“Lord, we pray for our guardians. Make them as strong as you are, as strong as we are.” The young girl prayed from her heart, just feet from the altar of the Gethsemane campus of St. Luke’s in Houston, Texas. Surrounded by her peers, they stood together at the front of the church praying for their parents on the Sunday of Martin Luther King weekend.
I did not know any of their parents, but I did know their pastors well enough to know that these children had some pretty good guardians looking out for them. Pastoring together for the past five years, the Rev. Justin Coleman and the Rev. Miraya Ottaviano Diaz had brought together a community in that space that felt both delightfully organic and sadly uncommon.
Looking around me I saw a congregation dominated by the presence of youth and children with a diversity that was at once both intentional and natural. The congregation’s musician Dr. Shana Mashego led a worship party that morning that was unparalleled, with a worship team that seemed determined to stretch the global imagination with leaders from Bulgaria to Japan to the Ivory Coast.
By the time that Rev. Coleman got up and gave thanks for the Rev. Dr. Martin Luther King’s work, it was clear that in one corner of the world that man’s vision was truly taking on flesh.
Of all the eloquent words that that service contained, however, the ones that stayed with me the most remained those of that small girl who prayed for the adults at the outset, “Make them as strong as you are, as strong as we are.”
How true it is. There is a reason why Christ wanted us to have the faith of a child, but he also may have wished for us the strength, the wisdom, the courage, the love of a child.
When I was blessed to live at the Isaiah House, in Durham, North Carolina, I had the privilege of living with what may very well be the wisest children I have come across. They had been blessed with guardians and parents who had the strength to love with everything they had, and the courage to do the right thing even when it was hard.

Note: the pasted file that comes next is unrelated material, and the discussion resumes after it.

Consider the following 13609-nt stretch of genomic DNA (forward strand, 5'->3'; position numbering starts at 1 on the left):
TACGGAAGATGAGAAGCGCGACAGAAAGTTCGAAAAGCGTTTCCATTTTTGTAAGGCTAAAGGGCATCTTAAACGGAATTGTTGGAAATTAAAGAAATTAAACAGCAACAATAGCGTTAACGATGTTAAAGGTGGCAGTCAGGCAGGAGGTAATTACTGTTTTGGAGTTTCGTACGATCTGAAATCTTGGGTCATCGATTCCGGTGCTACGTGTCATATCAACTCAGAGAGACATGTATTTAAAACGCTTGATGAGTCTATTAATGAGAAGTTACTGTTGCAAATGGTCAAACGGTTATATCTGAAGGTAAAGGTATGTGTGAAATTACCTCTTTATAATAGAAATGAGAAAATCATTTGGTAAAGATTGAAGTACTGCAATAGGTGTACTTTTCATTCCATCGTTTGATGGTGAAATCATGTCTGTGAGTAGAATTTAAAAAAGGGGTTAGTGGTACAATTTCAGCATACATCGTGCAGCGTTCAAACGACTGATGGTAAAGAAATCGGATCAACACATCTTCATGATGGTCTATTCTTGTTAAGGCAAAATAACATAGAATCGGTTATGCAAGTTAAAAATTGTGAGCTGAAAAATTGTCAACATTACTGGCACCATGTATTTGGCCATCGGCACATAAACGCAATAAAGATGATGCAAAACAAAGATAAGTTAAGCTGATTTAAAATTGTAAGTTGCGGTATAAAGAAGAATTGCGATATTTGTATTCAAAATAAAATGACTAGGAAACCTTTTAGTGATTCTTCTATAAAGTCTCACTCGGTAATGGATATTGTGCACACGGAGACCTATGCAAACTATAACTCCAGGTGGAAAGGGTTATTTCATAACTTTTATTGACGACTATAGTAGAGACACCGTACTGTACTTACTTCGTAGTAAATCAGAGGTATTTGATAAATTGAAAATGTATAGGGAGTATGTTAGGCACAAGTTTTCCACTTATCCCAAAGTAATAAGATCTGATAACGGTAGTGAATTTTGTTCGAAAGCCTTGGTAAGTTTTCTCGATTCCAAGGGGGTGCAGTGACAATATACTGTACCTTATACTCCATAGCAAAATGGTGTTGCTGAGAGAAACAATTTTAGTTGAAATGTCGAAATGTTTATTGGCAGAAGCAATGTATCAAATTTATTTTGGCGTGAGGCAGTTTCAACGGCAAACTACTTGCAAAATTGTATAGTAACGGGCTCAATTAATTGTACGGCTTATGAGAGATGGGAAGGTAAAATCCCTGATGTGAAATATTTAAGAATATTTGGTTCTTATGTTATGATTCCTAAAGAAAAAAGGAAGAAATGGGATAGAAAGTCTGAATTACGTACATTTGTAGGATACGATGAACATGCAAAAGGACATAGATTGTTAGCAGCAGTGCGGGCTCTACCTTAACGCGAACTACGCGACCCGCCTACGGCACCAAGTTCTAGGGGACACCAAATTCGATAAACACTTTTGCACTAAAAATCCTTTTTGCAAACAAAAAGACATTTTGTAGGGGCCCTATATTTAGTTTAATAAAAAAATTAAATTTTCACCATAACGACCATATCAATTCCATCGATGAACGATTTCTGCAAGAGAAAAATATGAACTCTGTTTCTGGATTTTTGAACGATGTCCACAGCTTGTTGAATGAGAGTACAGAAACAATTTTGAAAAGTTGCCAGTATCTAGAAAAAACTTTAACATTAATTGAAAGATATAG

The house was called the Isaiah House because the people who lived there were trying to live out Isaiah 58 as if they truly believed that it meant what it said. The passage says to bring the homeless poor into your home – so they brought the homeless poor into their home. It says to loose the bonds of injustice – so they worked against systems of oppression and injustice. It says to share your bread with the hungry – so they shared their bread with the hungry. And sometimes a smiling face showing up for dinner with a bakery cake received at the food bank revealed that the hungry shared their food with them as well. Their lives bore witness to the love of God better than words ever could.
One sunny day, I sat in the back yard with a young African American boy of about 6 years old, who had moved in when his grandmother was evicted, and a Caucasian baby, who had been born into the Isaiah House family that year. We sat in the hammock and swayed, as the young boy held the baby in his lap and played with his fingers and made him laugh. Sunlight fell in splotches through the leaves of the pecan tree overhead and warmed our faces as the peace of the moment warmed our hearts.